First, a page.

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Asian Stink Bug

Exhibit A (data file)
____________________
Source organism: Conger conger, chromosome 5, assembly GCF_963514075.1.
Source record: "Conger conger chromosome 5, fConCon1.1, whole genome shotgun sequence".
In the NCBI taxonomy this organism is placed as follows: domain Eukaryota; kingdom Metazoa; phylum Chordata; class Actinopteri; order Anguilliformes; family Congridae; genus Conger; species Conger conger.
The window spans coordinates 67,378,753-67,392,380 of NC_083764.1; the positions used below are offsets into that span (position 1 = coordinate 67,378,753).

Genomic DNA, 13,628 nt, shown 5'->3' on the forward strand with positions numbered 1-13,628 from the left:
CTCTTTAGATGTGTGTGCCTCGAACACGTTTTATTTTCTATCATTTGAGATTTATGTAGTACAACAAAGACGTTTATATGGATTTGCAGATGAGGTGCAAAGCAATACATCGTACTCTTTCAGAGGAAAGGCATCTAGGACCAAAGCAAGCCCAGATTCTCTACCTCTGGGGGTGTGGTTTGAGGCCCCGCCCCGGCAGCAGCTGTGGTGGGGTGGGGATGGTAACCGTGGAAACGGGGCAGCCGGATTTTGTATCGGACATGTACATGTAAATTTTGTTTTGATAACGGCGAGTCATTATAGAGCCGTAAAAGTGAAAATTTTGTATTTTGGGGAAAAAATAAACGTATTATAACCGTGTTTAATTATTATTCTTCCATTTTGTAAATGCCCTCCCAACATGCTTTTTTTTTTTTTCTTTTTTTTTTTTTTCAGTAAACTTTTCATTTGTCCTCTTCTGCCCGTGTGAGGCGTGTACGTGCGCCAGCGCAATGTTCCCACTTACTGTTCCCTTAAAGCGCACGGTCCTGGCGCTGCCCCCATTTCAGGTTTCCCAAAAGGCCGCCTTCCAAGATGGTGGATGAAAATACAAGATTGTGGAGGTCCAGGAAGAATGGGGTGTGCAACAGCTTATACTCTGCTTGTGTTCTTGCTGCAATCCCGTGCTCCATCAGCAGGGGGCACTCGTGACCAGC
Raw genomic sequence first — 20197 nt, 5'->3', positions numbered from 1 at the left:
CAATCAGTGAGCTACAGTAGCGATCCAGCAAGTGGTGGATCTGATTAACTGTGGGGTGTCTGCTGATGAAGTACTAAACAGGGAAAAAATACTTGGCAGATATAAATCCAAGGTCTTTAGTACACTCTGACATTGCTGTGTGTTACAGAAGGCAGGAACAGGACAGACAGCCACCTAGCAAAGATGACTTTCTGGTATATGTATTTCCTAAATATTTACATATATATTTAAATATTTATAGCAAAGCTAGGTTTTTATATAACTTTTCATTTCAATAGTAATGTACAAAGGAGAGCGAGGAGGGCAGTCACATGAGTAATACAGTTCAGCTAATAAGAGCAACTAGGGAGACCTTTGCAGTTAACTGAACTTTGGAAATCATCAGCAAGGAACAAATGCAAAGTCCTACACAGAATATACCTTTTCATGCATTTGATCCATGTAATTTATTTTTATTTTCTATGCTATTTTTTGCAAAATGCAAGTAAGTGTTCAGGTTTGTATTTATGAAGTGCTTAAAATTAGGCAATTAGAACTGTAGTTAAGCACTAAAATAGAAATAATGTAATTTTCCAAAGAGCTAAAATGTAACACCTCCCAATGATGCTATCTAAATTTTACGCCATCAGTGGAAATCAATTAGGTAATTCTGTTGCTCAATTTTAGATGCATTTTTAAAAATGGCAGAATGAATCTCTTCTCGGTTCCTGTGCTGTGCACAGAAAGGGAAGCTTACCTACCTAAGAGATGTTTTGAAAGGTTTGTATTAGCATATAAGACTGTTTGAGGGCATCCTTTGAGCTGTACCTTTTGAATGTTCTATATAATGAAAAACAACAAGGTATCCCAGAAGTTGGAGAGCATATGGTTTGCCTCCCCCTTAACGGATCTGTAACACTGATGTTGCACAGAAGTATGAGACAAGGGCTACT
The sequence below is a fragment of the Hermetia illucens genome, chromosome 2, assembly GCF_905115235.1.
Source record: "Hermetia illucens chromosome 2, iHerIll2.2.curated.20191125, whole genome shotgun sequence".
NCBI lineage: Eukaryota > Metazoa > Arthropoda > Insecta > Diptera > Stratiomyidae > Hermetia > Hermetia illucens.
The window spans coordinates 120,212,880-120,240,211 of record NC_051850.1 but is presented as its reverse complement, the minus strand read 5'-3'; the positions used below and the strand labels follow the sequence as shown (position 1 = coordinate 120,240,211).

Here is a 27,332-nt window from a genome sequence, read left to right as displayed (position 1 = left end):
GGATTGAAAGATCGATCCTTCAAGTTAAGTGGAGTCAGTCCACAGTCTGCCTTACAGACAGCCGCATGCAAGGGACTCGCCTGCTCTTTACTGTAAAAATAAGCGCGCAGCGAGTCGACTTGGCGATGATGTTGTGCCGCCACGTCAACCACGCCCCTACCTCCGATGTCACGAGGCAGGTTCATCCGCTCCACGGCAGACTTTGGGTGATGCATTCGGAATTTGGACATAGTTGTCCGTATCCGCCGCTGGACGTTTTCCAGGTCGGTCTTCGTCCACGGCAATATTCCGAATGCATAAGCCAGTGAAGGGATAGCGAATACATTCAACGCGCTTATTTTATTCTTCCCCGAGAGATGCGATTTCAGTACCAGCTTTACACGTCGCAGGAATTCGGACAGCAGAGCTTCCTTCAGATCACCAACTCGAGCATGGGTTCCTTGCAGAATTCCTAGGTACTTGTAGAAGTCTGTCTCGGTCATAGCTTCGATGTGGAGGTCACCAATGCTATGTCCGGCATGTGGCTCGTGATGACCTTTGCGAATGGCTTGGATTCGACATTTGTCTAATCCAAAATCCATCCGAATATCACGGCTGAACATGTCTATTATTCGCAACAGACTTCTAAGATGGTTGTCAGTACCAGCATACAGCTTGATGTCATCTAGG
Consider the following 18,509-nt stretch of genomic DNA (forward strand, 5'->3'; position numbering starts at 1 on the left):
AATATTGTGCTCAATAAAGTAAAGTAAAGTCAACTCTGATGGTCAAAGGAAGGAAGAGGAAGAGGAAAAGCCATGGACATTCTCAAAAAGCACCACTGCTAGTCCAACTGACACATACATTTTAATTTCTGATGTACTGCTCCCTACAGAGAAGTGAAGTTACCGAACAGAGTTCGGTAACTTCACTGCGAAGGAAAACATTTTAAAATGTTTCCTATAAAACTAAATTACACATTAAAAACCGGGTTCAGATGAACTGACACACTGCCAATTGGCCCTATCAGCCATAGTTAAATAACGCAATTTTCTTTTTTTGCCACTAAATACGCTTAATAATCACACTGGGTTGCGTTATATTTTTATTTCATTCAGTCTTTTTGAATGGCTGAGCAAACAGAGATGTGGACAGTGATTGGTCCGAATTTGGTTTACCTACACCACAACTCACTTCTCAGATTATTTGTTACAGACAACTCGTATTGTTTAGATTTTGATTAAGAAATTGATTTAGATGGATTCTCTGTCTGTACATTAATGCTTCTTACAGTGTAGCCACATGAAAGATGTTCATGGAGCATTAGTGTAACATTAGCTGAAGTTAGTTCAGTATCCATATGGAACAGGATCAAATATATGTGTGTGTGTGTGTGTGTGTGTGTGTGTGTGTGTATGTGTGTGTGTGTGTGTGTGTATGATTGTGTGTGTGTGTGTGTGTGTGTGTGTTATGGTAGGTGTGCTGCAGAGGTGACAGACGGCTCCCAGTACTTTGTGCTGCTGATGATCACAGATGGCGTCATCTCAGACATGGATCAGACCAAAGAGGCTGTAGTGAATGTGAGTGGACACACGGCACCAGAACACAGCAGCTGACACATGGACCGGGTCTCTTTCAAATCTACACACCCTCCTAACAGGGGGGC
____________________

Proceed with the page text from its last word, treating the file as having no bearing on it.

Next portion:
Common name for an insect with the scientific name Acrosternum hilare, and also commonly known as Green Stink Bug and Green Soldier Bug. It belongs to the family Pentatomidae, which members are commonly known as stink bugs or shield bugs. This scientific name has been derived from the Greek words pente (πέντε) and tome (τομή), meaning ‘five’ and ‘section’ respectively, and refers to the fact that stink bugs have antennae that each are divided into five segments. Stink bugs typically have broad bodies that are either triangular or semi-elliptical in shape. To ward off predators or when harassed, they defensively produce and excrete a foul smelling liquid from their thorax glands, which are located in between the first and second pair of legs, hence their common name. Among the many different species, that vary in body colouring and markings, the most well-known types are the Brown Stink Bug (Halyomorpha halys - fig.) and the Green Stink Bug, of which the latter –since it originates from Asia– is also called Asian Stink Bug. Adults are about 1.5 to 2 centimeters long and bright green in colour, with a series of whitish dots (usually three) on the front edge of the triangular-shaped scutellum, whilst nymphs are generally black in colour. In Thai, the Green Stink Bug is known as muan khiaw khao (มวนเขียวข้าว), i.e. ‘green rice bug’. However, this name is also used for the almost identical Green Vegetable Bug (Nezara viridula), and which is hard to distinguish from the Green Stink Bug (Acrosternum hilare). The only way to tell them apart is the fact that the black parts of the antennae on Acrosternum hilare are reddish on Nezara viridula, and that Nezara viridula has a pair of tiny black dots on the forward two corners of the scutellum, flanking the (usually three) whitish dots there. These two black dots, which are about the same size of the whitish dots on the front edge of the scutellum, are not clearly present on Acrosternum hilare.